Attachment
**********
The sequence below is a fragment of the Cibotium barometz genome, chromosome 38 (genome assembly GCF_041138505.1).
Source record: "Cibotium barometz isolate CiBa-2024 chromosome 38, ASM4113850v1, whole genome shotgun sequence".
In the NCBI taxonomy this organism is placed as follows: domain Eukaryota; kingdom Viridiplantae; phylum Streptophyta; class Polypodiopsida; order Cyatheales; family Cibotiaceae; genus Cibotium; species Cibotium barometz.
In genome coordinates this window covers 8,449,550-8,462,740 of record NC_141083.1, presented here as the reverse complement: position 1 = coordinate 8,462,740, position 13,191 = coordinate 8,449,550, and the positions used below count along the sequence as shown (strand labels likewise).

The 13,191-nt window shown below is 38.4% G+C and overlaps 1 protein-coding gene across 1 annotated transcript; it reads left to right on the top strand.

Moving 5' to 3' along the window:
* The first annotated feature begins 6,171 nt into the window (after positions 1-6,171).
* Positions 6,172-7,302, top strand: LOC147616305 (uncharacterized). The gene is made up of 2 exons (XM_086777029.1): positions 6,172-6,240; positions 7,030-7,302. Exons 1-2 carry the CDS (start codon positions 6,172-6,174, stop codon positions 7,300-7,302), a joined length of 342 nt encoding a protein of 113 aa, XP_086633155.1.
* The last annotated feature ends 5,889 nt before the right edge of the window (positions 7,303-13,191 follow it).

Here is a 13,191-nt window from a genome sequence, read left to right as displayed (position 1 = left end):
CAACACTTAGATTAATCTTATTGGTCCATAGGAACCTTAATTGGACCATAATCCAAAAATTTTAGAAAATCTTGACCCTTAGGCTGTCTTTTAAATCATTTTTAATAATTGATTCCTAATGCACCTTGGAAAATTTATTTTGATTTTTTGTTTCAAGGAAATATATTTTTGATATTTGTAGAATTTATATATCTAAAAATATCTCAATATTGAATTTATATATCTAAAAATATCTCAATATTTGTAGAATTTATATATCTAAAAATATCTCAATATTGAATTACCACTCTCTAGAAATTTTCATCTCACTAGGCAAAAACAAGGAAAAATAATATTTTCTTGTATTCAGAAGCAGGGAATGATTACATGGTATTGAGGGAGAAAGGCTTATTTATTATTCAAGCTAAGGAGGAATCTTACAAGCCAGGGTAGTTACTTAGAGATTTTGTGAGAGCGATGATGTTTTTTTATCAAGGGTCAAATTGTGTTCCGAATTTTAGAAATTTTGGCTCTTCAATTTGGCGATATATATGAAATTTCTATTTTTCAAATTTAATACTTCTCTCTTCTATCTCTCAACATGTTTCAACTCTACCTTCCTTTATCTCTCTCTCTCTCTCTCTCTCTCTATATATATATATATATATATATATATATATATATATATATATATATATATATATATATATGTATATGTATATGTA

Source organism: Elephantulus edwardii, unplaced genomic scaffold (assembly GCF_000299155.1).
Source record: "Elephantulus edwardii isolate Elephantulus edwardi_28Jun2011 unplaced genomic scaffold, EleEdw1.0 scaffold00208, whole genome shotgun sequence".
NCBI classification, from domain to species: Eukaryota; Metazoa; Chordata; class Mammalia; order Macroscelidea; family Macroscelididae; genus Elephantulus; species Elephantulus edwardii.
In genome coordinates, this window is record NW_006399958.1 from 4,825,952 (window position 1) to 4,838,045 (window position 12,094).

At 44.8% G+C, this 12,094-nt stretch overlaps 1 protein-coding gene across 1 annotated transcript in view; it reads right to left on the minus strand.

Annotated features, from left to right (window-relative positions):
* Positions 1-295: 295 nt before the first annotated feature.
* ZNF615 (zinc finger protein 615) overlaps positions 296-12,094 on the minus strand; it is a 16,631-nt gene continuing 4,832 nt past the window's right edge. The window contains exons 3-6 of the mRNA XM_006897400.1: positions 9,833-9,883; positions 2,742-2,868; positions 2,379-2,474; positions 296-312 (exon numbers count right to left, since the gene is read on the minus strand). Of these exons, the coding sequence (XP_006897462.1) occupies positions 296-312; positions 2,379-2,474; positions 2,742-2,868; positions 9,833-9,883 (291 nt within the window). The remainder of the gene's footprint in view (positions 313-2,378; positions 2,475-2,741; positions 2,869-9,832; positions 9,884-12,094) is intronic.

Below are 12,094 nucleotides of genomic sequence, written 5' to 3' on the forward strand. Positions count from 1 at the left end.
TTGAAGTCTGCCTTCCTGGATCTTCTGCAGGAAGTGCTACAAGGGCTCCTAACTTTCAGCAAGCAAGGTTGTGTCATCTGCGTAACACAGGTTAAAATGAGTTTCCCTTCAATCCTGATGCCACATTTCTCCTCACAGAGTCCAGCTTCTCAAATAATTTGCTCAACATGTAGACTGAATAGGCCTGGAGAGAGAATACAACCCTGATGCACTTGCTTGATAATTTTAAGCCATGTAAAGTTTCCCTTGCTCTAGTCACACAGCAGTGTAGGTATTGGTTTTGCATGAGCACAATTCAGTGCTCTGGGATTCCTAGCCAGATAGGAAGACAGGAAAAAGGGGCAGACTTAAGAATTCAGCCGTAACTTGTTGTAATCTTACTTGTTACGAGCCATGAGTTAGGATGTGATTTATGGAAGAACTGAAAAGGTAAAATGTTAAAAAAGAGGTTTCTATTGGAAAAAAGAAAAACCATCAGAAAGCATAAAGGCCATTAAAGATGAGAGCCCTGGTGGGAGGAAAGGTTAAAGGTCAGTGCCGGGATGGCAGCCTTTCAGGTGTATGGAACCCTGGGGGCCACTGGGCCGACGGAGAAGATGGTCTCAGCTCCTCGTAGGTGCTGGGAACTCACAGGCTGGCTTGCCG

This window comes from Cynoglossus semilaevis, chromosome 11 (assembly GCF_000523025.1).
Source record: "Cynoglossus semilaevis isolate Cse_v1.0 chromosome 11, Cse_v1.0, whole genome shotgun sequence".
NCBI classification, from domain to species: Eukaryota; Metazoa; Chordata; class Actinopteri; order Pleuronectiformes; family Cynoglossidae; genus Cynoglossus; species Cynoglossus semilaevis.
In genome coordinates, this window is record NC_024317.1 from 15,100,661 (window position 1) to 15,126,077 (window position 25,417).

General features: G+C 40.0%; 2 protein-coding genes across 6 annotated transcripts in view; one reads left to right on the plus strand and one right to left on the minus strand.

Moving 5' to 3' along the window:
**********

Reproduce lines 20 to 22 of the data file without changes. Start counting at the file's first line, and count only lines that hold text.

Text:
Below are 12,094 nucleotides of genomic sequence, written 5' to 3' on the forward strand. Positions count from 1 at the left end.
TTGAAGTCTGCCTTCCTGGATCTTCTGCAGGAAGTGCTACAAGGGCTCCTAACTTTCAGCAAGCAAGGTTGTGTCATCTGCGTAACACAGGTTAAAATGAGTTTCCCTTCAATCCTGATGCCACATTTCTCCTCACAGAGTCCAGCTTCTCAAATAATTTGCTCAACATGTAGACTGAATAGGCCTGGAGAGAGAATACAACCCTGATGCACTTGCTTGATAATTTTAAGCCATGTAAAGTTTCCCTTGCTCTAGTCACACAGCAGTGTAGGTATTGGTTTTGCATGAGCACAATTCAGTGCTCTGGGATTCCTAGCCAGATAGGAAGACAGGAAAAAGGGGCAGACTTAAGAATTCAGCCGTAACTTGTTGTAATCTTACTTGTTACGAGCCATGAGTTAGGATGTGATTTATGGAAGAACTGAAAAGGTAAAATGTTAAAAAAGAGGTTTCTATTGGAAAAAAGAAAAACCATCAGAAAGCATAAAGGCCATTAAAGATGAGAGCCCTGGTGGGAGGAAAGGTTAAAGGTCAGTGCCGGGATGGCAGCCTTTCAGGTGTATGGAACCCTGGGGGCCACTGGGCCGACGGAGAAGATGGTCTCAGCTCCTCGTAGGTGCTGGGAACTCACAGGCTGGCTTGCCG

This window comes from Cynoglossus semilaevis, chromosome 11 (assembly GCF_000523025.1).